Hillary Clinton's campaign staff encouraged their campaign chief to comply with instructions sent to him by hackers posing as Google, emails published by WikiLeaks revealed, likely resulting in a breach of his account.
The exchange began after 4:00 a.m. Eastern time on March 19 when campaign chairman John Podesta received an email warning him that hackers were in possession of credentials for his Gmail account. "Sоmeоne has your passwоrd," the subject said. The email claimed someone using a Ukraine-based Internet address had attempted to sign into his account, but that the login was flagged as suspicious and blocked.
The email ended up in the hands of campaign staff, including tech aide Charles Delavan, who responded six hours later.
"This is a legitimate email. John needs to change his password immediately, and ensure that two-factor authentication is turned on his account," Delavan noted in his message to Sara Latham, Podesta's chief of staff, and Shane Hable, the campaign's top tech officer.
Latham replied to the thread around noon, "The gmail one is REAL … can you change — does [Podesta] have the 2 step verification or do we need to do with him on the phone?" Latham asked, referring to the optional method of asking a user to verify their identity after entering their password.
The only problem: The email included a "Bitly" link to reset Podesta's password. The link shortening service is a popular method used by hackers who engage in phishing schemes. The exchange indicates Clinton's team encouraged Podesta to enter his credentials and send them to the hackers behind the email.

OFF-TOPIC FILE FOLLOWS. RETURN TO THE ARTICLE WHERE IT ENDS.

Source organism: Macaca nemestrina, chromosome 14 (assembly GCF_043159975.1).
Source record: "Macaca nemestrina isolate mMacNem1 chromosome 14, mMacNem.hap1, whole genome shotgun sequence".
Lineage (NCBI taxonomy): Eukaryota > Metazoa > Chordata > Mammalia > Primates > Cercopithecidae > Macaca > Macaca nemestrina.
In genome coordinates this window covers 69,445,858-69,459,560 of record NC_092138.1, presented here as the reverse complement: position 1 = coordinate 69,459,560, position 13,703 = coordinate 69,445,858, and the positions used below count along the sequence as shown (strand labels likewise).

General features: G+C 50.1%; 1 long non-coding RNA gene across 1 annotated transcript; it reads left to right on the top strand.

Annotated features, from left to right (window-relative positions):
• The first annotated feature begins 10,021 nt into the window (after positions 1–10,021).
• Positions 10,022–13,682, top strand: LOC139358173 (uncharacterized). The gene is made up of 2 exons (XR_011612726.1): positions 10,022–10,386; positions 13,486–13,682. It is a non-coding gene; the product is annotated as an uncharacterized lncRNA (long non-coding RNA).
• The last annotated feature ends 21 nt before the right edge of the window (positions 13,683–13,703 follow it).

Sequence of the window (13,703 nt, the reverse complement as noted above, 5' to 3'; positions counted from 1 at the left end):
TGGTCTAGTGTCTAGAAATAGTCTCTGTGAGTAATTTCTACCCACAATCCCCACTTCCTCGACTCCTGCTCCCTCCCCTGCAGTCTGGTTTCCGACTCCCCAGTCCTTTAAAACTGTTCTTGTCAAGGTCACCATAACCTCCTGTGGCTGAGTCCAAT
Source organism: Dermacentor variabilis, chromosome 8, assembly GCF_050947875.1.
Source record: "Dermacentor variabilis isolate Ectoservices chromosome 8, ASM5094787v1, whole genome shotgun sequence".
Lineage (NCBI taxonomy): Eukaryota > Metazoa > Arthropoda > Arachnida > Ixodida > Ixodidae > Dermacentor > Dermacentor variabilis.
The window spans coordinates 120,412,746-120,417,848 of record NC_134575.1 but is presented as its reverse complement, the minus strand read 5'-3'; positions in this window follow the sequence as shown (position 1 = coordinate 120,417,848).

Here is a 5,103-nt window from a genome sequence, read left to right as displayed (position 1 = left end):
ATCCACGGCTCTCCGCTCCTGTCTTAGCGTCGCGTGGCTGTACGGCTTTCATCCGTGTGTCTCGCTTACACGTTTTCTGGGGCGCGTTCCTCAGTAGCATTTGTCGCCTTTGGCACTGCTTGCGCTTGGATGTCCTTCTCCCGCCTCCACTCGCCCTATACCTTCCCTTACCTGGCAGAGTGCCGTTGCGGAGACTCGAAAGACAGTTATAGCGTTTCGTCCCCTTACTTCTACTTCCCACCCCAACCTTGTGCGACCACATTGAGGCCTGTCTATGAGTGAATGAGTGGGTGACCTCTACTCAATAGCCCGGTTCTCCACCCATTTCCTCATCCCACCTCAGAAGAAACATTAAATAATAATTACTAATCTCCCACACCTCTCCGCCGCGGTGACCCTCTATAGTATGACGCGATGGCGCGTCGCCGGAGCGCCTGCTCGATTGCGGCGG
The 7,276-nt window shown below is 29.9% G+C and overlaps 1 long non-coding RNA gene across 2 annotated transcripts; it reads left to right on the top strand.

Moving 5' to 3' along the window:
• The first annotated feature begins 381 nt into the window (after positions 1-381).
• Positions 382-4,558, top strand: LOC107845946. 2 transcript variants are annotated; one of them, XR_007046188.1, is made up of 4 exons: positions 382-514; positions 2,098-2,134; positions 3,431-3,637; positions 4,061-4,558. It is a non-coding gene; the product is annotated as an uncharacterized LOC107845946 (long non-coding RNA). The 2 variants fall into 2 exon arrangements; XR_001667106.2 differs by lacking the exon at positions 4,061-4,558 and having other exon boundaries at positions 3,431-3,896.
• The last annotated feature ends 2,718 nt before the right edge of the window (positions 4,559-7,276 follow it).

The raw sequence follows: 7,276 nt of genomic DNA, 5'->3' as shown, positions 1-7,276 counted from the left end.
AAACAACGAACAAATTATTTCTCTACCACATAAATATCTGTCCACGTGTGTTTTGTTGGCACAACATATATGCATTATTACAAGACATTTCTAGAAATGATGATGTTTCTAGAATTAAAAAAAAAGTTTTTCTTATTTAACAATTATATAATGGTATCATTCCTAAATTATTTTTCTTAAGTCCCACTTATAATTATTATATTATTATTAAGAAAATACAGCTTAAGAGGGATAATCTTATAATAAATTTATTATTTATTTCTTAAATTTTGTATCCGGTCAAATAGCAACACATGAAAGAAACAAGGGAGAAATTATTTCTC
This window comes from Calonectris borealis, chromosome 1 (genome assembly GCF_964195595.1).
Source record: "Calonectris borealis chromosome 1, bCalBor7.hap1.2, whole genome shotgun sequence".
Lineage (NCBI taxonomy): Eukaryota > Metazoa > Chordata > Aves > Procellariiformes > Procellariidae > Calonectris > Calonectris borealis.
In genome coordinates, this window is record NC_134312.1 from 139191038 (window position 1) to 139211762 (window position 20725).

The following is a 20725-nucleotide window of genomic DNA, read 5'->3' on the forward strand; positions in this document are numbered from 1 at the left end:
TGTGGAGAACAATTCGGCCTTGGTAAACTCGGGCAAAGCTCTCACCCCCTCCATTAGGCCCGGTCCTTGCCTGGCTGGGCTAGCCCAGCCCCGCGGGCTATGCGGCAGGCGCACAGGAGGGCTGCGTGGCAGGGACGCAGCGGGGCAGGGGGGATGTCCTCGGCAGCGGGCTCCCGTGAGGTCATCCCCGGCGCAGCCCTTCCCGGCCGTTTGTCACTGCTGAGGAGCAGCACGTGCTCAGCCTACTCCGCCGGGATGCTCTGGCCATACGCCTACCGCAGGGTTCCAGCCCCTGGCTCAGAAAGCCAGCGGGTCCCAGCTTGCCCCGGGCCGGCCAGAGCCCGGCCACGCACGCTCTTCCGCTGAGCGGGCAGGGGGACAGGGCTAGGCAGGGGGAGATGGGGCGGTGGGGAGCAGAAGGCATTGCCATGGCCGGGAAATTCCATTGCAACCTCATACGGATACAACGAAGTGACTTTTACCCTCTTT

The exchange was included in the trove of more than 35,000 emails obtained from Podesta's Gmail account and published by WikiLeaks. It has been observed that emails published by WikiLeaks have not been dated later than March 21, two days after the exchange about changing passwords took place, indicating the WikiLeaks emails were probably obtained as a result of an attack that took place around the time Podesta's team was talking about creating a new password.
The Obama administration this month issued a statement loosely attributing some documents obtained by WikiLeaks to breaches connected to the Russian government. Groups tied to the Russian military and FSB, respectively known as Fancy Bear and Cozy Bear, have been traced to breaches of the Democratic Party and affiliated organizations.
WikiLeaks has expressed plans to publish as many as 50,000 of Podesta's emails before the election, and hinted that it holds additional documents yet to be announced.